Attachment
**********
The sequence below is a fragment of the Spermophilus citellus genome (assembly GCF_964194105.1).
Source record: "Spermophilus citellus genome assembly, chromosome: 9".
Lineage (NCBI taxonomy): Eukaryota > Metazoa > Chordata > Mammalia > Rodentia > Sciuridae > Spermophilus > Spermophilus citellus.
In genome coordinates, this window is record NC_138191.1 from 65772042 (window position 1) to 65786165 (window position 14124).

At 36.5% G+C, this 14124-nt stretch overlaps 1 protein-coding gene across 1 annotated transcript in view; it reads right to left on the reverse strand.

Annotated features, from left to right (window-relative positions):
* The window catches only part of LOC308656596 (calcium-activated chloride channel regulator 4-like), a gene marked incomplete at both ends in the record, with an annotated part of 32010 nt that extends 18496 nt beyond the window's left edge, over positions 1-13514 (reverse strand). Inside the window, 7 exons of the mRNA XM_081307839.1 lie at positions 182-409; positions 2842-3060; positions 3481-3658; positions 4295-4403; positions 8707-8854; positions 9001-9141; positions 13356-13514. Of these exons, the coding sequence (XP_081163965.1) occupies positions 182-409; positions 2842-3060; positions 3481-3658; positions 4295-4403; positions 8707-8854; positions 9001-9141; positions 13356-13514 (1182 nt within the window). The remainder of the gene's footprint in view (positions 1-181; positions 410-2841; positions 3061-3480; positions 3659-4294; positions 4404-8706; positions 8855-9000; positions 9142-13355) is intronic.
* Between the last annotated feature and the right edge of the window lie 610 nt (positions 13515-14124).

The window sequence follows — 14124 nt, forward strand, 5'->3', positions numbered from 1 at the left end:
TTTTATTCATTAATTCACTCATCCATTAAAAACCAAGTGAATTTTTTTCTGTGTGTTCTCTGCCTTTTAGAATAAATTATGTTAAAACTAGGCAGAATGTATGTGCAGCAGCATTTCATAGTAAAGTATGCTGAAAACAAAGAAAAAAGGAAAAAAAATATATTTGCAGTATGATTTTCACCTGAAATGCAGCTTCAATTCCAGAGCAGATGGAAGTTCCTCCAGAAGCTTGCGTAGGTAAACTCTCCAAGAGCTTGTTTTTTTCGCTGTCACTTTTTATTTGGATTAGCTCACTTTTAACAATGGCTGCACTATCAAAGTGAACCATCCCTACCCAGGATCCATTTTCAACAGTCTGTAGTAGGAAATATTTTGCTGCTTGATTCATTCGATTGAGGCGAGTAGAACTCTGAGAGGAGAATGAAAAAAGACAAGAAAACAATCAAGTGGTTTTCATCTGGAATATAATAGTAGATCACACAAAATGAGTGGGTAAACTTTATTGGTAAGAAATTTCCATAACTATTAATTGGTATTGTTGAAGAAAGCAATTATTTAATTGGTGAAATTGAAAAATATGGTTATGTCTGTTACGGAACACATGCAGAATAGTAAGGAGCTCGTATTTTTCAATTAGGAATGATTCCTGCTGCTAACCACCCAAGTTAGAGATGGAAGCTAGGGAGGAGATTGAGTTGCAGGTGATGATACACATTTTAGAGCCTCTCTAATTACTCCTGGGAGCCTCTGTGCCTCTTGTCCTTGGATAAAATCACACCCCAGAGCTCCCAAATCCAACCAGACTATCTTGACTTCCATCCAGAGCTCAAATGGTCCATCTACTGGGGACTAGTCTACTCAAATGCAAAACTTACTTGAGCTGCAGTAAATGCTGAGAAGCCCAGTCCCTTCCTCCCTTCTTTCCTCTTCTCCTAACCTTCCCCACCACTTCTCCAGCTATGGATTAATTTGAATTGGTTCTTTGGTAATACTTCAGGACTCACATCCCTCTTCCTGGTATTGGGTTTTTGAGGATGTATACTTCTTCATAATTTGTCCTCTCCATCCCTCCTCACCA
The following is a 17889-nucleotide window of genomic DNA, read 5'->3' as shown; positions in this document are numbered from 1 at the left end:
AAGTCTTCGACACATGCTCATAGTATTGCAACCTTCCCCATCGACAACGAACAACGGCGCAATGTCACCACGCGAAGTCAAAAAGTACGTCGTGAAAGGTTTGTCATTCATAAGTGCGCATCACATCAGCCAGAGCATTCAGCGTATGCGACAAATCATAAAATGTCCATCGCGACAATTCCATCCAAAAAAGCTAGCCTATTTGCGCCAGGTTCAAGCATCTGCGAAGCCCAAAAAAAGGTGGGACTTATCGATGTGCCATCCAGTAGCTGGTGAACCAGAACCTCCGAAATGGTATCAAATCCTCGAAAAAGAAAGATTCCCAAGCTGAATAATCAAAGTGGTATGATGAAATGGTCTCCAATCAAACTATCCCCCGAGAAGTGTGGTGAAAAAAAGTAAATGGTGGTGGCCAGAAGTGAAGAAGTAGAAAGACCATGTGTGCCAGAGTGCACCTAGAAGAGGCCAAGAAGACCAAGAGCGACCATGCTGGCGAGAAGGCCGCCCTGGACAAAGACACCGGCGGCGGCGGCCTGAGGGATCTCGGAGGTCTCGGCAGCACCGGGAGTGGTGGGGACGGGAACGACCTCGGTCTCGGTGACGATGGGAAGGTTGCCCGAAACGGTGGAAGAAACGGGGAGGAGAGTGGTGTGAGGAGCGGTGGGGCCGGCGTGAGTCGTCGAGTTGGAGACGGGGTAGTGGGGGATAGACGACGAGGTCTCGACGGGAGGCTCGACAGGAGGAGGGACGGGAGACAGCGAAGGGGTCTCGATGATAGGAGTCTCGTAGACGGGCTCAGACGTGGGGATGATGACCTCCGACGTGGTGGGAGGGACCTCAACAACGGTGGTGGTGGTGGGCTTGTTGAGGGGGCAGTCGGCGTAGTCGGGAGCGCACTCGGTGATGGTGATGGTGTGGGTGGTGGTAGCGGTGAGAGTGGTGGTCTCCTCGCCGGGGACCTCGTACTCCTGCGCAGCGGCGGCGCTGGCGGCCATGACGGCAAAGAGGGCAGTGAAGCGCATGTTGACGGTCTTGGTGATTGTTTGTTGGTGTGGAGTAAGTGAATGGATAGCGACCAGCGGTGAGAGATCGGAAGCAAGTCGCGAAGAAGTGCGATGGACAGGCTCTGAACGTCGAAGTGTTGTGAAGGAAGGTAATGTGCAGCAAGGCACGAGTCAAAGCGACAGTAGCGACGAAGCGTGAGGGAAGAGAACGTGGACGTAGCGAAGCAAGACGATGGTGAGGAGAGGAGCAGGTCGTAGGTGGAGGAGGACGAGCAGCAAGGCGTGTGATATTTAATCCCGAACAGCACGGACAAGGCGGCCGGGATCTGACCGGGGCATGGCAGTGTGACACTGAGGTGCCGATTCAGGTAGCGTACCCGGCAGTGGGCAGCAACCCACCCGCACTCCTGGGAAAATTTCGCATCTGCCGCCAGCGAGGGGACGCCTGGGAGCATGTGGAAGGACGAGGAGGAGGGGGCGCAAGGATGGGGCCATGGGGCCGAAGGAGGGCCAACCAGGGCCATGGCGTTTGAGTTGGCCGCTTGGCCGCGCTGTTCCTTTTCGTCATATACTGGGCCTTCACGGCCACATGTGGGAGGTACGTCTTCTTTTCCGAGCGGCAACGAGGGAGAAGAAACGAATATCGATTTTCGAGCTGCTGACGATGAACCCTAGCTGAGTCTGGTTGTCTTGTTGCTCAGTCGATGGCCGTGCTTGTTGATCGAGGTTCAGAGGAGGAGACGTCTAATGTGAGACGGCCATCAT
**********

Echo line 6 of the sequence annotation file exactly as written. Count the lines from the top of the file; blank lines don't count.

Annotated features, from left to right (window-relative positions):